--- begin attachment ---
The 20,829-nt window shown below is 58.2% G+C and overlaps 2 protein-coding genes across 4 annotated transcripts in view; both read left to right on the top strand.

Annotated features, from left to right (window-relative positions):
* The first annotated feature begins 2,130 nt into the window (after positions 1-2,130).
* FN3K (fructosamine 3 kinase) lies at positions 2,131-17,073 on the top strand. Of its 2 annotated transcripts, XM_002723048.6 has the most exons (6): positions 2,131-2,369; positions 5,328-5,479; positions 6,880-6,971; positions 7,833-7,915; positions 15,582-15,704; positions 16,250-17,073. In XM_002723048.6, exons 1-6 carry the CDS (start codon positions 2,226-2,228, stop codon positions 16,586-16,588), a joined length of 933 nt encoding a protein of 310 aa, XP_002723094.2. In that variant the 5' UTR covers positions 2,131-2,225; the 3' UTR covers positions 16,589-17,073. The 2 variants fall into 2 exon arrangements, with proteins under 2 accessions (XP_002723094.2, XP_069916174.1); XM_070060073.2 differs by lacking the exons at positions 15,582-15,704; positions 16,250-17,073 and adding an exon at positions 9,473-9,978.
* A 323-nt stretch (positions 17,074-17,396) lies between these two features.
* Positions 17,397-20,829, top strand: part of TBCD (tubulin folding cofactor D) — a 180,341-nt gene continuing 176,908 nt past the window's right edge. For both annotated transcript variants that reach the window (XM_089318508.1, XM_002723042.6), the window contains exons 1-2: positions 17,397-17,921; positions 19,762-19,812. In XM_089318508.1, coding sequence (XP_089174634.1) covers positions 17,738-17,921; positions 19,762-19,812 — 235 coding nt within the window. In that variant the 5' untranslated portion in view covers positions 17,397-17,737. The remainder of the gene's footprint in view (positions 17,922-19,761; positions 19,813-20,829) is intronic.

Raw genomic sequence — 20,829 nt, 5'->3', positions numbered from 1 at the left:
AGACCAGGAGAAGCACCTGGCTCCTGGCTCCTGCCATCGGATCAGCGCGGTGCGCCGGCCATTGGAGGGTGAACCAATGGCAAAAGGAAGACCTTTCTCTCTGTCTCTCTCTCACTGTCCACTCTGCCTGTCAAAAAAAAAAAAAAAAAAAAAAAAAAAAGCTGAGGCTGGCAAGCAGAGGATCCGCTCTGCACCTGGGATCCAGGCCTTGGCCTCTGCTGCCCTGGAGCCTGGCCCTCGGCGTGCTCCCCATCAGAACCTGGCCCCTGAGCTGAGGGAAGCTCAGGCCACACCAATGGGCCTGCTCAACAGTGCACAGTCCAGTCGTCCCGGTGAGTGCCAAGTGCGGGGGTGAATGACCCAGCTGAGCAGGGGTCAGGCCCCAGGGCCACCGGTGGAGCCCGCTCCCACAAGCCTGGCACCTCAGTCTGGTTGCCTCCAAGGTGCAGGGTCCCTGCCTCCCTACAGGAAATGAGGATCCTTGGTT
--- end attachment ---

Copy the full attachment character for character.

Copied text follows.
The 20,829-nt window shown below is 58.2% G+C and overlaps 2 protein-coding genes across 4 annotated transcripts in view; both read left to right on the top strand.

Annotated features, from left to right (window-relative positions):
* The first annotated feature begins 2,130 nt into the window (after positions 1-2,130).
* FN3K (fructosamine 3 kinase) lies at positions 2,131-17,073 on the top strand. Of its 2 annotated transcripts, XM_002723048.6 has the most exons (6): positions 2,131-2,369; positions 5,328-5,479; positions 6,880-6,971; positions 7,833-7,915; positions 15,582-15,704; positions 16,250-17,073. In XM_002723048.6, exons 1-6 carry the CDS (start codon positions 2,226-2,228, stop codon positions 16,586-16,588), a joined length of 933 nt encoding a protein of 310 aa, XP_002723094.2. In that variant the 5' UTR covers positions 2,131-2,225; the 3' UTR covers positions 16,589-17,073. The 2 variants fall into 2 exon arrangements, with proteins under 2 accessions (XP_002723094.2, XP_069916174.1); XM_070060073.2 differs by lacking the exons at positions 15,582-15,704; positions 16,250-17,073 and adding an exon at positions 9,473-9,978.
* A 323-nt stretch (positions 17,074-17,396) lies between these two features.
* Positions 17,397-20,829, top strand: part of TBCD (tubulin folding cofactor D) — a 180,341-nt gene continuing 176,908 nt past the window's right edge. For both annotated transcript variants that reach the window (XM_089318508.1, XM_002723042.6), the window contains exons 1-2: positions 17,397-17,921; positions 19,762-19,812. In XM_089318508.1, coding sequence (XP_089174634.1) covers positions 17,738-17,921; positions 19,762-19,812 — 235 coding nt within the window. In that variant the 5' untranslated portion in view covers positions 17,397-17,737. The remainder of the gene's footprint in view (positions 17,922-19,761; positions 19,813-20,829) is intronic.

Raw genomic sequence — 20,829 nt, 5'->3', positions numbered from 1 at the left:
AGACCAGGAGAAGCACCTGGCTCCTGGCTCCTGCCATCGGATCAGCGCGGTGCGCCGGCCATTGGAGGGTGAACCAATGGCAAAAGGAAGACCTTTCTCTCTGTCTCTCTCTCACTGTCCACTCTGCCTGTCAAAAAAAAAAAAAAAAAAAAAAAAAAAAGCTGAGGCTGGCAAGCAGAGGATCCGCTCTGCACCTGGGATCCAGGCCTTGGCCTCTGCTGCCCTGGAGCCTGGCCCTCGGCGTGCTCCCCATCAGAACCTGGCCCCTGAGCTGAGGGAAGCTCAGGCCACACCAATGGGCCTGCTCAACAGTGCACAGTCCAGTCGTCCCGGTGAGTGCCAAGTGCGGGGGTGAATGACCCAGCTGAGCAGGGGTCAGGCCCCAGGGCCACCGGTGGAGCCCGCTCCCACAAGCCTGGCACCTCAGTCTGGTTGCCTCCAAGGTGCAGGGTCCCTGCCTCCCTACAGGAAATGAGGATCCTTGGTT